Academic journal article Social Behavior and Personality: an international journal

Psychological Meaningfulness and Availability Mediate the High Potential Program–affective Commitment Relationship

Academic journal article Social Behavior and Personality: an international journal

Psychological Meaningfulness and Availability Mediate the High Potential Program–affective Commitment Relationship

Article excerpt

With traditional resources gradually losing their ability to give organizations a competitive advantage, the renewable resource of talented, high potential (HiPo) employees who are not easily imitated by competitors, has begun to attract considerable research attention (Dries & De Gieter, 2014; King, 2016). HiPo employees are defined as distinctively talented individuals who are valuable and unique to the organization (Gelens, Dries, Hofmans, & Pepermans, 2013). Accordingly, HiPo programs are one method organizations use to selectively identify employees as high performers and subsequently give them priority for special assignments, training, promotions, and flexible work arrangements (Gelens, Hofmans, Dries, & Pepermans, 2014; Malik & Singh, 2014), to enhance organizational competitiveness and promote the employees' future advancement within the company (King, 2016).

Scholars have recently begun to investigate the practical effects of HiPo programs on employees' organizational attitudes. For example, Björkman, Ehrnrooth, Mäkelä, Smale, and Sumelius (2013) examined if being identified as having high potential had an effect on employees' attitudes, such as employee acceptance of increasing performance demands. Despite their important contributions to the literature, previous researchers have not examined how the process features of HiPo programs work. Human resources (HR) practices, such as HiPo programs, relate to communication between employers and employees (Malik & Singh, 2014). According to Bowen and Ostroff (2004), metafeatures of HR practices, such as distinctiveness, consistency, and consensus, help to develop a strong organizational climate in which staff members have a common interpretation of appropriate responses. Further, several scholars have noted that consensus about HR practices is necessary for strengthening the distinctiveness and consistency of these practices (Bowen & Ostroff, 2004; Ostroff & Bowen, 2016). Thus, consensus on the use of HiPo programs is a precondition for creating a strong organizational climate within a work unit (Ostroff & Bowen, 2016).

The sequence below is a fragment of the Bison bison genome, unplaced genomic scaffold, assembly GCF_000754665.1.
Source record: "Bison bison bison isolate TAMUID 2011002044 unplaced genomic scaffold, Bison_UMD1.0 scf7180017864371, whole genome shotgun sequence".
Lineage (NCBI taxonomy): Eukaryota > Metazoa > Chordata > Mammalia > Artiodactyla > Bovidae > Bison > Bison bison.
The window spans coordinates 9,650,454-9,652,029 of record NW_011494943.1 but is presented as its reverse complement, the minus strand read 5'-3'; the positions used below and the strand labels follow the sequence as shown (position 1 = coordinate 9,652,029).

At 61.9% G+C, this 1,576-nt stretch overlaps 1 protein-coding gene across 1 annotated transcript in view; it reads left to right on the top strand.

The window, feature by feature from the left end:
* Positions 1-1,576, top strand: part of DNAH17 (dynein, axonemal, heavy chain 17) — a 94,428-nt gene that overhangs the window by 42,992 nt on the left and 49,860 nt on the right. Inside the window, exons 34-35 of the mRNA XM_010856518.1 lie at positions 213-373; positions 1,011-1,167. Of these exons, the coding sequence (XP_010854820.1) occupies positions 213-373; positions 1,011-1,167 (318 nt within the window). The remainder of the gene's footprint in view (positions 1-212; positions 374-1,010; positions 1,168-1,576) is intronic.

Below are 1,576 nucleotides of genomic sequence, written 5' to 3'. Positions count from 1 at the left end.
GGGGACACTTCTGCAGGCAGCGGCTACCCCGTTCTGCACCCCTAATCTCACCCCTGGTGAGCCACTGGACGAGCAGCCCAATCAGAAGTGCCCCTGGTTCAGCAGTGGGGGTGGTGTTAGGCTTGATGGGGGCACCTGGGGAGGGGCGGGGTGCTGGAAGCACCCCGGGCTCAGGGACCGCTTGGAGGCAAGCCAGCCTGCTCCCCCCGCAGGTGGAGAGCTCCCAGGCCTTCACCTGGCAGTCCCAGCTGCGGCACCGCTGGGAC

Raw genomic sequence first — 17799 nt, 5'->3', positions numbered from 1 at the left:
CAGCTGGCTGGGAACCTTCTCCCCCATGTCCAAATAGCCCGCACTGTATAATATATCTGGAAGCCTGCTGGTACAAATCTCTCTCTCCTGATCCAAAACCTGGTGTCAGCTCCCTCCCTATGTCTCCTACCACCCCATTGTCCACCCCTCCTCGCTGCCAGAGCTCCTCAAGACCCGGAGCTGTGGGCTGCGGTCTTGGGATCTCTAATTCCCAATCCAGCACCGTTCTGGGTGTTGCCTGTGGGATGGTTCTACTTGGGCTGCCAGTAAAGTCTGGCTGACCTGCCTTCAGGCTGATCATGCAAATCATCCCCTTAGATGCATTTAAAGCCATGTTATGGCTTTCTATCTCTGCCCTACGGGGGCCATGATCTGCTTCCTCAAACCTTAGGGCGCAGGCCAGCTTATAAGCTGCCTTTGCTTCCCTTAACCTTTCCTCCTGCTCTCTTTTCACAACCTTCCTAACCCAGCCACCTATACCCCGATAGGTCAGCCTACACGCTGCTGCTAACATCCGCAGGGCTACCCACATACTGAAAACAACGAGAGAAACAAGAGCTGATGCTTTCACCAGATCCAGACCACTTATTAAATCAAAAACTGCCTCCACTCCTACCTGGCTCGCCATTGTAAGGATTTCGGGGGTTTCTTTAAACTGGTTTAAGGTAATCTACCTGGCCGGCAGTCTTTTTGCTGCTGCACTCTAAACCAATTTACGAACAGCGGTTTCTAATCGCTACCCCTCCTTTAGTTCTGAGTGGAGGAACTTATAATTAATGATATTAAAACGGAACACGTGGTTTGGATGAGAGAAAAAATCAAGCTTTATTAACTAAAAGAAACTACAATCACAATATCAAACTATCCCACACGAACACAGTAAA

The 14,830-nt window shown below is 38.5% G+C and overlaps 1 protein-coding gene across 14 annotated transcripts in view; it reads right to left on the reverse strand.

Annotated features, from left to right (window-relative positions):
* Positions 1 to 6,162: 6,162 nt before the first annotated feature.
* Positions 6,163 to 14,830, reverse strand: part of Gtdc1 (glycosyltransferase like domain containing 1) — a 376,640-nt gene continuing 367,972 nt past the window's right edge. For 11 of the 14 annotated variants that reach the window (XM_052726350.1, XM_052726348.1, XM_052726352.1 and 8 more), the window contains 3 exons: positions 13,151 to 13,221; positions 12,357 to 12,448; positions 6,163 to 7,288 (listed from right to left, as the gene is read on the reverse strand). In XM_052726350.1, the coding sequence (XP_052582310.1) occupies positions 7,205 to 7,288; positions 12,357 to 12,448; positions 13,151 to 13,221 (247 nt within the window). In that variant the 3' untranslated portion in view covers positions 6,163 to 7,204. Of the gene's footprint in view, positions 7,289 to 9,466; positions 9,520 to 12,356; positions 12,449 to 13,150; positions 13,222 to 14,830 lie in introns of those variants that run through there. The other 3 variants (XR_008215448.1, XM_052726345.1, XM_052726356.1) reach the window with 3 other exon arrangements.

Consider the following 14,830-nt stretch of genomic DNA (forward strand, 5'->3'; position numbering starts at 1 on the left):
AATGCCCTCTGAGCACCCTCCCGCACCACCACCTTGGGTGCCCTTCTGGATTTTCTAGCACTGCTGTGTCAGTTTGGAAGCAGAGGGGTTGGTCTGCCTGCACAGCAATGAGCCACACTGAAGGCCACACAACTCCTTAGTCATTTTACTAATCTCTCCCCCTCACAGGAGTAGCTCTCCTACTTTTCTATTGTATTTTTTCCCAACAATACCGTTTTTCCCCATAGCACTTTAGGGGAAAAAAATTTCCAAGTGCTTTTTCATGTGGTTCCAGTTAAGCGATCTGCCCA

Our aim in this study was to examine the process through which consensus on the use of HiPo programs affects employees' affective commitment (AC), which is defined as employees' attachment to, identification with, and involvement in the organization (Gao-Urhahn, Biemann, & Jaros, 2016). In particular, we focused on the mediating roles of psychological meaningfulness (PM)-defined in an organizational context as considering one's work as worthwhile, valuable, or conducive to professional or personal growth (Kahn, 1990)-and psychological availability (PA)-which is the degree of employees' confidence in their ability to cope with work demands-in the relationship between consensus on the use of HiPo programs and AC. We believed that it was important to explore these mediation effects because a typical goal for HiPo programs is to increase the commitment of employees (Collings & Mellahi, 2009; Dries & De Gieter, 2014).

In addition, in past studies on the relationship between consensus on the use of HR practices and AC (King, 2016; Malik & Singh, 2014; Uen, Chen, & Yang, 2015), seemingly opposite results have been obtained. We aimed to resolve this paradox by drawing on social exchange theory (SET; Homans, 1958) to understand the relationship between consensus on the use of HiPo programs and employees' AC through the mediators of PM and PA.

Literature Review and Development of Hypotheses

Consensus on the Use of High Potential Programs and Affective Commitment

Consensus involves individuals reaching an agreement about the relationship between event and effect (Bowen & Ostroff, 2004). When managers have a consensus on the use of HR practices, employees can assess the likelihood of specific outcomes and required behaviors (Ostroff & Bowen, 2016). For example, when supervisors concur on offering greater rewards, promotion opportunities, and autonomy to innovators, employees will realize that people who express more innovative behaviors are valued by the organization (Dickson, Resick, & Hanges, 2006). …

Search by... Author
Show... All Results Primary Sources Peer-reviewed

Oops!

An unknown error has occurred. Please click the button below to reload the page. If the problem persists, please try again in a little while.